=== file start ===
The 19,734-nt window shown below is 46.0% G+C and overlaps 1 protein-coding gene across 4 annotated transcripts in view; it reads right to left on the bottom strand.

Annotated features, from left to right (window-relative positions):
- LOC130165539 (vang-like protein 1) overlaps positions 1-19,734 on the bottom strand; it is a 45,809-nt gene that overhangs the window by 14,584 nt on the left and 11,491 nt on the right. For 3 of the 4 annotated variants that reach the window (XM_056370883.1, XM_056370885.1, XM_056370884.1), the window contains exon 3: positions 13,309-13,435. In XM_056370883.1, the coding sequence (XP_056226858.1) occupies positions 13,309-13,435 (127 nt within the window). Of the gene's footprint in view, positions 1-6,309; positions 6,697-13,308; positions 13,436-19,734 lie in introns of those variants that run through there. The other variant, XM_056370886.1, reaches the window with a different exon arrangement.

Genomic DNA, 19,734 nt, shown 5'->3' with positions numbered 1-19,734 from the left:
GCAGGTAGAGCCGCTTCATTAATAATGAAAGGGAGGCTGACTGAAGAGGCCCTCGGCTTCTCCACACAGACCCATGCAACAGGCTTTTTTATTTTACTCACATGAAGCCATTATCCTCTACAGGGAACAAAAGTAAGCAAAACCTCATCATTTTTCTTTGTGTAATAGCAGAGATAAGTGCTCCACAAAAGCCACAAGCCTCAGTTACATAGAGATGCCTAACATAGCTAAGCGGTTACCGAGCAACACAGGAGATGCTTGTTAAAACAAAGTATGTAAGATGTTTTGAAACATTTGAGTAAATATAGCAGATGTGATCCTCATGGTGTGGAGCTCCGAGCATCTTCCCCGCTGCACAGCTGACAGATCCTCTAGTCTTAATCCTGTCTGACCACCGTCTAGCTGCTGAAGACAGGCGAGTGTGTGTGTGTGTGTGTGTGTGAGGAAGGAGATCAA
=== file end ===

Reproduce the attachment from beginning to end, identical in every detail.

The 19,734-nt window shown below is 46.0% G+C and overlaps 1 protein-coding gene across 4 annotated transcripts in view; it reads right to left on the bottom strand.

Annotated features, from left to right (window-relative positions):
- LOC130165539 (vang-like protein 1) overlaps positions 1-19,734 on the bottom strand; it is a 45,809-nt gene that overhangs the window by 14,584 nt on the left and 11,491 nt on the right. For 3 of the 4 annotated variants that reach the window (XM_056370883.1, XM_056370885.1, XM_056370884.1), the window contains exon 3: positions 13,309-13,435. In XM_056370883.1, the coding sequence (XP_056226858.1) occupies positions 13,309-13,435 (127 nt within the window). Of the gene's footprint in view, positions 1-6,309; positions 6,697-13,308; positions 13,436-19,734 lie in introns of those variants that run through there. The other variant, XM_056370886.1, reaches the window with a different exon arrangement.

Genomic DNA, 19,734 nt, shown 5'->3' with positions numbered 1-19,734 from the left:
GCAGGTAGAGCCGCTTCATTAATAATGAAAGGGAGGCTGACTGAAGAGGCCCTCGGCTTCTCCACACAGACCCATGCAACAGGCTTTTTTATTTTACTCACATGAAGCCATTATCCTCTACAGGGAACAAAAGTAAGCAAAACCTCATCATTTTTCTTTGTGTAATAGCAGAGATAAGTGCTCCACAAAAGCCACAAGCCTCAGTTACATAGAGATGCCTAACATAGCTAAGCGGTTACCGAGCAACACAGGAGATGCTTGTTAAAACAAAGTATGTAAGATGTTTTGAAACATTTGAGTAAATATAGCAGATGTGATCCTCATGGTGTGGAGCTCCGAGCATCTTCCCCGCTGCACAGCTGACAGATCCTCTAGTCTTAATCCTGTCTGACCACCGTCTAGCTGCTGAAGACAGGCGAGTGTGTGTGTGTGTGTGTGTGTGAGGAAGGAGATCAA